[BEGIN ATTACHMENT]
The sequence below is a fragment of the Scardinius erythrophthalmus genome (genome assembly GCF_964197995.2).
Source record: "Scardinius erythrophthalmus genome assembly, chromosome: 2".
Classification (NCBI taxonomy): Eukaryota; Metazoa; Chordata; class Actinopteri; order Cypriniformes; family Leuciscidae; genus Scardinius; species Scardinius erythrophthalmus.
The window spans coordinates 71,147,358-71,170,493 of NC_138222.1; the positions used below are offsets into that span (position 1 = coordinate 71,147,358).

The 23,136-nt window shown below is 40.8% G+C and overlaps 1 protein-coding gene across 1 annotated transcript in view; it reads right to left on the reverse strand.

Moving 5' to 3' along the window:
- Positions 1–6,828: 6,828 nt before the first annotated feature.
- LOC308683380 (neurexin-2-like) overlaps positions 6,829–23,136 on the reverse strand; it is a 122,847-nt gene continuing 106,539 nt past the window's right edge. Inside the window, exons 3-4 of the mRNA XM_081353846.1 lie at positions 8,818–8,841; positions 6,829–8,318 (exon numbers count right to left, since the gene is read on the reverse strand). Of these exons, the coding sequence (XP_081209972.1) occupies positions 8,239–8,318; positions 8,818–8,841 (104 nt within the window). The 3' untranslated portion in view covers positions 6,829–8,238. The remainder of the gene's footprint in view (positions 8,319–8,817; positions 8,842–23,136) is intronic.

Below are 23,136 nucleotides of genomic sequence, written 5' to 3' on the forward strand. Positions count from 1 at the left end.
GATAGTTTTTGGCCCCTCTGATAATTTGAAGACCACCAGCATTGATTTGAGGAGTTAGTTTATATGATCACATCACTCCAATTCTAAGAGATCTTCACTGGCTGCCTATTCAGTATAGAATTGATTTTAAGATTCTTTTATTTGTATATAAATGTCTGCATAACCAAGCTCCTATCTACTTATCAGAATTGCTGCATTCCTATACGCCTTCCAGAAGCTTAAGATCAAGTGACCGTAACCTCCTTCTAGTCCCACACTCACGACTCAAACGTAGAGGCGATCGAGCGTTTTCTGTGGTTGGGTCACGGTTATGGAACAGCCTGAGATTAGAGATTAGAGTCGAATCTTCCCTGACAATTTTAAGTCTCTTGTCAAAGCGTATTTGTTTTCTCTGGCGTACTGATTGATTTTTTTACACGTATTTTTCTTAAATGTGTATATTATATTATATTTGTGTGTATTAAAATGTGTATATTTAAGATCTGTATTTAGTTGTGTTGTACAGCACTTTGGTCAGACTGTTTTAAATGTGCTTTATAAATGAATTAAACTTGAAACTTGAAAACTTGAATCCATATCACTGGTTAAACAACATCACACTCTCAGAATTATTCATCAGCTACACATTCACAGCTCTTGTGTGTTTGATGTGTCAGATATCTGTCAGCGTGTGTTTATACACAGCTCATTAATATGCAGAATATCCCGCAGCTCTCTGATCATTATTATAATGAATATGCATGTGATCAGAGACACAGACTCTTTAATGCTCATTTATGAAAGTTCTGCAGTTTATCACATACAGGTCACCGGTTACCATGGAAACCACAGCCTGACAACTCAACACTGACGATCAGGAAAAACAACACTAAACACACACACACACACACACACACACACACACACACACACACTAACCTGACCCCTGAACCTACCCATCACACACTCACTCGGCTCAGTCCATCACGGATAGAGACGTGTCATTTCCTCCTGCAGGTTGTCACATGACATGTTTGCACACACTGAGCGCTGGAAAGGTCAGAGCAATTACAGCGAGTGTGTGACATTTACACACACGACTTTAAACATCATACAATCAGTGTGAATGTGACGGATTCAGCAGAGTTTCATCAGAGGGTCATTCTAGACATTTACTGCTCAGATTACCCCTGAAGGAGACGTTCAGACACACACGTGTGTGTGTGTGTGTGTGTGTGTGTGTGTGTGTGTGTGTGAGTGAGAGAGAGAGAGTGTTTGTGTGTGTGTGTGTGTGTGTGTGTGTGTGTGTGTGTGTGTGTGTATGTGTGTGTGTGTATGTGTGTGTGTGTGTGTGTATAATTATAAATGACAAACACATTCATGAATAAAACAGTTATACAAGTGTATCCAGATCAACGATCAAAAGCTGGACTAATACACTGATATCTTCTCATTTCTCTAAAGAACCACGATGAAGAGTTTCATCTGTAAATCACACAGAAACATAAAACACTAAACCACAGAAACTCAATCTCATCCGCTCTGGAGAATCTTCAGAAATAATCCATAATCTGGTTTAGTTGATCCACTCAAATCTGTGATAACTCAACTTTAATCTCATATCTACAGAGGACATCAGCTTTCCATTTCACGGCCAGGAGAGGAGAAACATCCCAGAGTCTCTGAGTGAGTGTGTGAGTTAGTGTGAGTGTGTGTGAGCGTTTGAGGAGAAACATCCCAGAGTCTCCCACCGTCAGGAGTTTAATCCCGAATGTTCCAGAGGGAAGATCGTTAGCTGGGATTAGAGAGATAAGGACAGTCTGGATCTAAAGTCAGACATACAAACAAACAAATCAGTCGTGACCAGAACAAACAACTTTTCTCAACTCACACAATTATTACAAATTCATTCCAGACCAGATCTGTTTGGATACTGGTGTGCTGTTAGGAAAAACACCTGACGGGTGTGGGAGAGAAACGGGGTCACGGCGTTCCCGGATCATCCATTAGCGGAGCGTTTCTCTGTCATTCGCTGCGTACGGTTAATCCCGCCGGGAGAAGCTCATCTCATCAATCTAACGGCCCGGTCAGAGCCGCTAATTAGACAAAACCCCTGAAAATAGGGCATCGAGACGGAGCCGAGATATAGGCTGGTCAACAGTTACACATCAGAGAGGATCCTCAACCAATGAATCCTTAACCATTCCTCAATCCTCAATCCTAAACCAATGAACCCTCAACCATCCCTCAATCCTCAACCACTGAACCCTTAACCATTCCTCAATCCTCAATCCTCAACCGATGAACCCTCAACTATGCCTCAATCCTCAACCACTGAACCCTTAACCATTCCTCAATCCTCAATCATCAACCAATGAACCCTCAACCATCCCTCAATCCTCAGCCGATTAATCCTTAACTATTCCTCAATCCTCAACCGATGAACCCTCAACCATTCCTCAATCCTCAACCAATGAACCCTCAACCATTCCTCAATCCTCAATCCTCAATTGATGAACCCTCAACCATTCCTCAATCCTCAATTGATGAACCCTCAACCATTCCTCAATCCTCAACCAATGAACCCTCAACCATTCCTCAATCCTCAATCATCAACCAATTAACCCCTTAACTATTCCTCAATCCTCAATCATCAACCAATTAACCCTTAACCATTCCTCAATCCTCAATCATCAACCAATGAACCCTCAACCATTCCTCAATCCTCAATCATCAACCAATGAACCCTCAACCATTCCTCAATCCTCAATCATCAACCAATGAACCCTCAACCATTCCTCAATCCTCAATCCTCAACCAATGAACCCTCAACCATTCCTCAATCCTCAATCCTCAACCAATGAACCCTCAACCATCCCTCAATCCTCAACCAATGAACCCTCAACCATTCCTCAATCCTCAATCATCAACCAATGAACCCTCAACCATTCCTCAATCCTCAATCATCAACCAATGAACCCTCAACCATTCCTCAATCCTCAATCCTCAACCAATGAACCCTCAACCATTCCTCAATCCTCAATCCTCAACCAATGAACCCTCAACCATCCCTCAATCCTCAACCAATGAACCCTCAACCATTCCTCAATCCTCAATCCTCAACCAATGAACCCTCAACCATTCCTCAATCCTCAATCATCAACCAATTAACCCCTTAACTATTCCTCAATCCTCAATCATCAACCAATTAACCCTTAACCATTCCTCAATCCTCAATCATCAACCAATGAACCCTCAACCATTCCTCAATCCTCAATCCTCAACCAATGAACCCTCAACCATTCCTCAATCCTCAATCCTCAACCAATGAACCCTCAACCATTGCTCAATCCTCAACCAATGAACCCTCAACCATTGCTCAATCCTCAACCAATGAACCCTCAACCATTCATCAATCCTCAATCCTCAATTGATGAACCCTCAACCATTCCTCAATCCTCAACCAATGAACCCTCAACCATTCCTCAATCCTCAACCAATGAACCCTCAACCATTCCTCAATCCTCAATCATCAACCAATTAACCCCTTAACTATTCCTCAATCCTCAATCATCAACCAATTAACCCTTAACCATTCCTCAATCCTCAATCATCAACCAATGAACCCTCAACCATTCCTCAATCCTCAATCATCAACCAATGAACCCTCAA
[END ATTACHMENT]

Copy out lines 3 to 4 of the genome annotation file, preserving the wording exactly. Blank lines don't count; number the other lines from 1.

Classification (NCBI taxonomy): Eukaryota; Metazoa; Chordata; class Actinopteri; order Cypriniformes; family Leuciscidae; genus Scardinius; species Scardinius erythrophthalmus.
The window spans coordinates 71,147,358-71,170,493 of NC_138222.1; the positions used below are offsets into that span (position 1 = coordinate 71,147,358).